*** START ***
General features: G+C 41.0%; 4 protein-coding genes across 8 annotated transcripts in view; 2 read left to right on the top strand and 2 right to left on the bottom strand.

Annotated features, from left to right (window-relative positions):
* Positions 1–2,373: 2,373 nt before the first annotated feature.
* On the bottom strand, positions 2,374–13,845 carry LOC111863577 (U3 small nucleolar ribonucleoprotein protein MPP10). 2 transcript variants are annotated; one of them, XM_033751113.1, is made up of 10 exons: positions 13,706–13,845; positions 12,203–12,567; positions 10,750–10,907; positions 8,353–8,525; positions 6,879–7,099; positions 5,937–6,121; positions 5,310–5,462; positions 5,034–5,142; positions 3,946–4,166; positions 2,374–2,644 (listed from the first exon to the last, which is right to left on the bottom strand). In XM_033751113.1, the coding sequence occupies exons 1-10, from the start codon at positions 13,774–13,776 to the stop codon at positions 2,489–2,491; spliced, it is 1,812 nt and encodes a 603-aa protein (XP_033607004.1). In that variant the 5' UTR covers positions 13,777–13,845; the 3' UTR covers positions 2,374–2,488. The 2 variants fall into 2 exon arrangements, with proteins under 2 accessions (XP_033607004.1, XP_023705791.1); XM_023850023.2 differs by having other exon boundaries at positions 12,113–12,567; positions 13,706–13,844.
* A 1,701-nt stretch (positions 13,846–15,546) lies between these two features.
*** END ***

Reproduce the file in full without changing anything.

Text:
General features: G+C 41.0%; 4 protein-coding genes across 8 annotated transcripts in view; 2 read left to right on the top strand and 2 right to left on the bottom strand.

Annotated features, from left to right (window-relative positions):
* Positions 1–2,373: 2,373 nt before the first annotated feature.
* On the bottom strand, positions 2,374–13,845 carry LOC111863577 (U3 small nucleolar ribonucleoprotein protein MPP10). 2 transcript variants are annotated; one of them, XM_033751113.1, is made up of 10 exons: positions 13,706–13,845; positions 12,203–12,567; positions 10,750–10,907; positions 8,353–8,525; positions 6,879–7,099; positions 5,937–6,121; positions 5,310–5,462; positions 5,034–5,142; positions 3,946–4,166; positions 2,374–2,644 (listed from the first exon to the last, which is right to left on the bottom strand). In XM_033751113.1, the coding sequence occupies exons 1-10, from the start codon at positions 13,774–13,776 to the stop codon at positions 2,489–2,491; spliced, it is 1,812 nt and encodes a 603-aa protein (XP_033607004.1). In that variant the 5' UTR covers positions 13,777–13,845; the 3' UTR covers positions 2,374–2,488. The 2 variants fall into 2 exon arrangements, with proteins under 2 accessions (XP_033607004.1, XP_023705791.1); XM_023850023.2 differs by having other exon boundaries at positions 12,113–12,567; positions 13,706–13,844.
* A 1,701-nt stretch (positions 13,846–15,546) lies between these two features.